A vote forJerry Slavin is a vote for good government.

And even if I can't really stand up for you, I will.


Thank you.


Thank you, Jerry.

Thank you and good luck.

Again, Jerry is running unopposed for vice president.

So, we'll move on now to the presidential race with 3 candidates running.

The first, in alphabetical order, is Tracy Flick.


Poet Henry David Thoreau once wrote, "I cannot make my days longer, so I strive to make them better."

With this election, we here at Carver also have an opportunity to make our high school days better.

During this campaign, I've spoken with many of you about your many concerns.

I spoke with Eliza Ramirez, a freshman who said she feels alienated from her own home room.

I spoke with sophomore Reggie Banks who said his mother works in the cafeteria and can't afford to buy him enough spiral notebooks for his classes.

Eat me!

Eat me raw!


All right, now.

Hey, if you can't be adults and give these candidates the courtesy they deserve, then you don't deserve to be called adults but children because that's what children are, and you'll be treated like children.

So let's all listen up, huh?

Tracy: I care about Carver, and I care about each and every one of you.

And together, we can all make a difference.

When you cast your vote for Tracy Flick next week, you won't just be voting for me.

You'll be voting for yourself and for every other student here at Carver.

Our days might not be any longer, but they can sure be better.

Thank you.


The... The next candidate for student body president is Paul Metzler.


[Raucous Cheering]

Woof woof woof woof woof woof woof woof!

Whoo! Hey, Paul!


[Girls Screaming]

[Monotone] "As many of you know, I broke my leg pretty bad this year, and the experience has made me reevaluate what I want to do with my life, and that is help people.

When you think about it, a school is more than a school.

It's our second home, where we spend all our time and grow as individuals in the community.

But is our school everything it could be?

I want our school to reach its true potential.

That's why I'm running for president.

I know what it is to fight hard and win, like when we almost went to State last fall and I threw the fourth quarter pass against Westside for the touchdown that won the game by 3 points.

I won't let you down like I didn't then, and I promise we can all score a winning touchdown together.

Vote Paul Metzler for president.

Thank you."



OK, Paul.

The final candidate for student council president is another one of the Metzler clan, sophomore Tammy Metzler.


[Light Applause]

[Boy Retches]


[Hissing And Whistling]



Ha ha ha ha!

People! People!


Who cares about this stupid election?

[Murmuring, Jeering Stop]

We all know it doesn't matter who gets elected president of Carver.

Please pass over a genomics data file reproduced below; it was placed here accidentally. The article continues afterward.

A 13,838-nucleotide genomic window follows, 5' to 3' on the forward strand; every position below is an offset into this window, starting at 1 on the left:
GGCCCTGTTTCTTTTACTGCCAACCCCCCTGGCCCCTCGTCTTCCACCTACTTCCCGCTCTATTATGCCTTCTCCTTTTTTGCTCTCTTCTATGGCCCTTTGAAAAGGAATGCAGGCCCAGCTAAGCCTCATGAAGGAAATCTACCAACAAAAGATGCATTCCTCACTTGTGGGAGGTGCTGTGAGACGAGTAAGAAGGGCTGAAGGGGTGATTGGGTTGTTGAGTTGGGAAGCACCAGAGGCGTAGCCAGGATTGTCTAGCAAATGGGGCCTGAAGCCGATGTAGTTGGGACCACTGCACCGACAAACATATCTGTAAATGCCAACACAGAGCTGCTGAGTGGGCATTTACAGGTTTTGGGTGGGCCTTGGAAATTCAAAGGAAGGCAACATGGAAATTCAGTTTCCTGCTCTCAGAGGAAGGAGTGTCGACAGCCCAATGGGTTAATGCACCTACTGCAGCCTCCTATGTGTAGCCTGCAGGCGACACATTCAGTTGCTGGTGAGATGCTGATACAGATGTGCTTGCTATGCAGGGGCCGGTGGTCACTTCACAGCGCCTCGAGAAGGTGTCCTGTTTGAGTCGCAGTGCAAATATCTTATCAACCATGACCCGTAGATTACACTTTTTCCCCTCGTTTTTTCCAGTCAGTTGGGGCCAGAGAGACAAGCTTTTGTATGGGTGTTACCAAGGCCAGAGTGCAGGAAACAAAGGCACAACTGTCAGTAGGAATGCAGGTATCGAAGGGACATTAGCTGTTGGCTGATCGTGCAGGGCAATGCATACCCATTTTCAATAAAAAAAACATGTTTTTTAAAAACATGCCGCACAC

Do you really think it's gonna change anything around here, make one single person smarter or happier or nicer?

The only person it does matter to is the one who gets elected.

The same pathetic charade happens every year, and everyone makes the same pathetic promises just so they could put it on their transcripts to get into college.

So vote for me because I don't even wanna go to college, and I don't care.

And as president, I won't do anything.

The only promise I will make is that, if elected, I will immediately dismantle the student government so that none of us will ever have to sit through one of these stupid assemblies again!

[Loud Cheering]



Tammy! Tammy! Tammy! Tammy! Tammy! Tammy! Tammy! Tammy!

Tammy! Tammy!

Or don't vote for me! Who cares?!

Don't vote at all!


Close the door.

I tell you, that little bitch made a fool out of us.

I want her out of this election.

I mean, getting everybody all riled up like that.

She is washed up, you understand me?

She's finished.

Well, we can't throw her out of the election just because we don't like her speech.

That's not what student government is about.

Yeah, yeah, whatever.

Look, all I know is she's a troublemaker, she's on my list.

All we need to do is send a message.

So maybe, uh, we should just suspend her.

That's it. 3 days, she's suspended for 3 days.

Tammy: Being suspended is like getting a paid vacation.

Why do they think it's a punishment?

It's like your dog pees on the carpet and you give him a treat.

Then you get in trouble for skipping school.

It's so stupid.

Hendricks told me, "One more time" and I'd be expelled. Sounded good to me.

[Whistle Blows]

[Bell Tolls]

Oh, hi, Tammy.

What do you want?

Well, I went to all your teachers and got your assignments for you. l... I just thought, you know, last time you got suspended you fell so far behind, and I just didn't want to see that happen again.

Thanks, Paul. Thanks a lot.

Sure. You bet.

Now could you leave me alone?

Oh, yeah. Um, Tammy, there's just one other thing.

You know all this election stuff, 'cause everybody's saying it's really weird that you're running against me and everything, and it is kind of weird.

You haven't really told me why you're doing it and you didn't tell me in advance, but that's OK. I respect your privacy, it's just... I want you to know that no matter who wins, you or me, there's no hard feelings.

We're still brother and sister, OK, even though you're adopted, 'cause I hope you feel the same.

Tracy: What happened at the speeches was an unconscionable travesty.